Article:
Thursday, 10 June 2010

Communication amongst librarians

How serious is the problem of non-communication amongst Cambridge librarians? The means of communication are there — a whole heap of them, in varying degrees of activity, including CULIB, the Cambridge Library Group, the Camtools Cambridge Librarians site, the Facebook Cambridge Liibrarians group, the ucam-lib-discuss email list, the brownbag lunches, the Arcadia seminars, the libraries@cambridge annual conference. So if we don’t communicate it’s not for lack of opportunity.

I raised this question in the early days of the Facebook Cambridge Liibrarians group. I sought people’s favourite instances of things within the Cambridge library landscape that

  • should have been communicated & hadn’t been, & the consequences
  • had been communicated particularly badly, & the consequences
  • needed to be communicated now, & weren’t being, & the actual or potential consequences
  • had ever been communicated particularly well

I’m trying to remember what examples of any of the above have been cited in the course of the communications arising from recent Cam23 activity.

Perhaps what’s needed is not new channels of communication, just bolder use of the existing ones. As Cam23 is showing, when we’ve something to communicate about, we do communicate.


  1. Just checked out Transportdirect. Thanks for that. Rowland

  2. Any chance of putting a rss feed on the CULIB site? I know vaguely it's there, but I always tend to forget about its existence. If I had a feed to send the newsletters to me, I might remember to pay more attention!

  3. I will pass this on to Kate Arhel, who's in charge of the web version.

  4. Thanks for raising this, Aidan. I've felt for a while that it's hard to know what ways there are of communicating. ucam-lib-discuss, for example, has only just come to my conscious attention, so I've been over to the mailman page and signed up. But, if you hadn't mentioned it, I'm not sure how I was expected to know it was there.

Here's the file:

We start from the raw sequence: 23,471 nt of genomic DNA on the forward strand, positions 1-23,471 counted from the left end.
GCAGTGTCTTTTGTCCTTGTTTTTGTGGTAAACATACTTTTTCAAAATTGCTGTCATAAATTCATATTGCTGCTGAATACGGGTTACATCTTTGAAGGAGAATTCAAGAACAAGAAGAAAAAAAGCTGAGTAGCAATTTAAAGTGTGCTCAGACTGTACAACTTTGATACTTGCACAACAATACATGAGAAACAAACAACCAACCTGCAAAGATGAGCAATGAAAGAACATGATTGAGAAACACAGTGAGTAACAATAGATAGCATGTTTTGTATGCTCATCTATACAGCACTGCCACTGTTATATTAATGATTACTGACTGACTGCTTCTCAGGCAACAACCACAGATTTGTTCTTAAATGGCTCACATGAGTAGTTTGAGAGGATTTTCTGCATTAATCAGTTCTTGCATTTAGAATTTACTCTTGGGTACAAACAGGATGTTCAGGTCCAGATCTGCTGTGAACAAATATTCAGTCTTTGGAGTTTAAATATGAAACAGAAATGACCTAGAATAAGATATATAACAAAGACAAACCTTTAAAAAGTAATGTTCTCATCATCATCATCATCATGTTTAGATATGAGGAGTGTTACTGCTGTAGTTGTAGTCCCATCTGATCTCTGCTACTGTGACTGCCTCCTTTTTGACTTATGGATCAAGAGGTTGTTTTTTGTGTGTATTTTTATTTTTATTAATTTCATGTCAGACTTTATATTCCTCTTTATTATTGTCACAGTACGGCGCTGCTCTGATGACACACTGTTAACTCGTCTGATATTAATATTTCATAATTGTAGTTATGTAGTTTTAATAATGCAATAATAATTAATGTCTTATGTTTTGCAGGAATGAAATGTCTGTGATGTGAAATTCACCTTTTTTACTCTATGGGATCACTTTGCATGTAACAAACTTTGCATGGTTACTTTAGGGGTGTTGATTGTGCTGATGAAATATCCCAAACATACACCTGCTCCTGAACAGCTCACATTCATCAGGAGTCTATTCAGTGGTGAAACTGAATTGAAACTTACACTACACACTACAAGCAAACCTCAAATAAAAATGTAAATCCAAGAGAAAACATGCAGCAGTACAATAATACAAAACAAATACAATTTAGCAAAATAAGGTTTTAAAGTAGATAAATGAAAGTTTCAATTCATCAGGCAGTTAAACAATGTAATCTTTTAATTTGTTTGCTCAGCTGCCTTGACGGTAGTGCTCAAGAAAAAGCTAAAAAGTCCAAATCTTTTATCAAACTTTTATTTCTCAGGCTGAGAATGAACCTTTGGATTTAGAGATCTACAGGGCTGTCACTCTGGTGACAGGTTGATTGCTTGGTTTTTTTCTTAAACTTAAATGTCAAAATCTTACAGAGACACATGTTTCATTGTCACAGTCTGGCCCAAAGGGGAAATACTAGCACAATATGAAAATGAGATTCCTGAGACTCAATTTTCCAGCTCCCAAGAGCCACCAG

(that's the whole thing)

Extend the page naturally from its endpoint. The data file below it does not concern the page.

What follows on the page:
As a member of library staff, I'd imagine that as a part of induction into a new job it would be checked that I was on all the appropriate lists/in the right groups, but this has certainly not been my experience. And as there's no easily-findable list of ways of keeping in touch, it's hard to know what one is missing out on. I'd love to see a list like this on the libraries@cambridge pages. Indeed, I think those pages could be better organised and more inviting overall. Searching through them just now has revealed the existence of ucam-lib-charter, so I've signed up for that, too.

    (This comment is a real rant, I'm afraid. It's not directed at you, Aidan.)

    Another bug-bear is that there's an email list (is that lib-list?) which only one person per library can be on. Which is perhaps fair enough, but then when interesting events are advertised on that and no-one passes the message on it's annoying. That's an intra- and not inter-library issue, though.

    As for the facebook and camtools groups, personally I'm uncertain about using Facebook in a professional capacity, so I might check that group but I'd be wuite unlikely to contribute much. And I really don't 'get' camtools - is that because the groups I'm in never do much with it, or am I doing something wrong?

    One final thing (and then I'll shut up). Before embarking on Cam23 and throwing caution to the wind, as an aspiring but not actual librarian, I've felt wary of contributing to/attending events that have an air of being for 'librarians' as opposed to library staff. This might merely be my shyness, though. Maybe other people can comment on whether they've felt the same?

  5. Yes I totally agree about there being a problem of intra- as well as inter-library communication, Girl in the Moon. Very interesting point on the distinction (if there is one) between "librarians" and "library staff". I think the whole one-person-per-library only adds to that too.